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Food prices are going up faster than our paycheques, prompting change in habits, survey finds

Happy Smiling Family Enjoying Meal At Outdoor Restaurant (iStock)
Summary

Many people in Canada say they plan to change their food shopping and consumption habits because of price increases


Survey finds people will be cutting back at restaurants, using coupons and flyers, visiting different grocery stores


With meat expected to see the biggest increase in price next year, many say they'll opt for more plant-based diets


VANCOUVER (NEWS 1130) – From using flyers and coupons to making more meals at home, many Canadians plan to change their food shopping habits because prices continue to rise.

According to a new survey, we’re feeling the pressure. Most Canadians believe food prices are rising faster than our income.

“The main takeaway is a build on our food price report,” Eamonn McGuinty, a research associate at Dalhousie University’s Faculty of Management, explains.

Through the end of year survey, conducted as part of a partnership between Dalhousie University’s Agri-Food Analytics Lab and the Angus Reid Institute, McGuinty says the research looked how Canadians intend to offset the impacts of food inflation, as well as how they plan to change the way they shop for and consume it, based on the price increases.

“The most obvious are, basically, cutting out eating at restaurants and food service options,” he explains. “So, basically, cutting out that category of paying a premium on top of a premium for food. When I say that, we already pay a premium at the retail side of things, so if you go to a restaurant, you’re paying a premium on the same.”

Other things people were doing to offset the increase in prices was they planned to use coupons and flyers, and planned to visit different retail outlets.

“Buying in bulk is another option, and the last two that we identified were eating more plant-based products and less meat, and using the freezer aisle as an option, because if you go frozen, often, you get a better bang-for-your-buck, and you get the same type of nutritional value for a lot of things like vegetables and greens that are more expensive when they’re fresh,” McGuinty adds.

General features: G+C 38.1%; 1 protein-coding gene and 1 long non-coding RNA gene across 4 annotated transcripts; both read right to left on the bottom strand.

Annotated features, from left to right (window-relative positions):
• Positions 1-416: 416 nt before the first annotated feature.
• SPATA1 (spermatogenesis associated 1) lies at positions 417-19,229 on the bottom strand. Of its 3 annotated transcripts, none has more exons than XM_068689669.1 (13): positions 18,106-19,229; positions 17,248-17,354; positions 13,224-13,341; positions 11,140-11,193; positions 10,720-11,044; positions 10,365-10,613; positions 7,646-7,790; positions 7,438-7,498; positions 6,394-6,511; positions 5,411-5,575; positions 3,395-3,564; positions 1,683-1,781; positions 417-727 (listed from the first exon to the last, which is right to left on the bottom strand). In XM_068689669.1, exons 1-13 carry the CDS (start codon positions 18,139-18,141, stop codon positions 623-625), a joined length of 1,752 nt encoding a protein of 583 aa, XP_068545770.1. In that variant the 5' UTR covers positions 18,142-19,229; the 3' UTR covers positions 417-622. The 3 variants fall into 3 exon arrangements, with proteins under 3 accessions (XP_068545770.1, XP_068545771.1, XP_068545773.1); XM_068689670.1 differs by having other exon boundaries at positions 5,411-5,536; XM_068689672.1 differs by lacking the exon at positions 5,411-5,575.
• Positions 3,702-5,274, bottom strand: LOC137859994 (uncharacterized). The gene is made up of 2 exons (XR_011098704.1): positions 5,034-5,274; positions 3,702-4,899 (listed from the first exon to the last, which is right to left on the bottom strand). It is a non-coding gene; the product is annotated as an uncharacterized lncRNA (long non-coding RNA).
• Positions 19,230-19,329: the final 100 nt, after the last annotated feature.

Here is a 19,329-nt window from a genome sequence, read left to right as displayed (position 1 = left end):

This year’s Food Price Report estimates Canadian families will spend about two to four per cent more to feed themselves next year, totalling up to $487 more on groceries and at restaurants in 2020.

Higher prices in all eight categories it tracks are expected, with the biggest jump anticipated in meat, which is forecast to see an increase of about four to six per cent.

Related video: Report warns food prices about to jump

It’s no secret many people are hooked on convenience when it comes to shopping and consuming food. McGuinty says when it comes to balancing convenience and the premium that comes with it, it looks like people just got “hooked on it.”

“I think the retail/food preparation sector has caught on to the fact that we live busier and more hectic lifestyles. We’re also getting used to the fact that things are made and ready to eat. We’re cooking less, as a country, we’re cooking less. I think there’s a lot of people who know that.”

He says while price can dictate certain things, consumer behaviour and insights can dictate others.

“We could see a shift in less food readiness, less food preparation, from other sources, and you could have a rise or a resurgence, let’s call it, in cooking from home and buying groceries and buying certain things specifically for consumption at home. I think that’s kind of the way forward.”

Of course, McGuinty notes we’ll just have to wait and see what next year will hold.

The year-end review also found that many Canadians are looking to reduce their food waste.

“Buying smarter, also understanding that the shelf-life of products can be taken to the maximum,” McGuinty explains. “You’ve got to use your judgement in terms of what looks like it’s edible and what’s not, but food waste is a tricky one.”

He says the biggest chunk of food waste, not just in Canada, but globally, happens at the consumer or household level.

“That’s because consumers have discretion on what they want to eat and what they don’t want to eat.”

Read the full report:

[pdf-embedder url=”https://www.citynews1130.com/wp-content/blogs.dir/sites/9/2019/12/17/Dalhousie-End-Of-Year-Survey-2019-EN.pdf” title=”Dalhousie End-Of-Year Survey 2019 EN”]

-With files from Dean Recksiedler and Monika Gul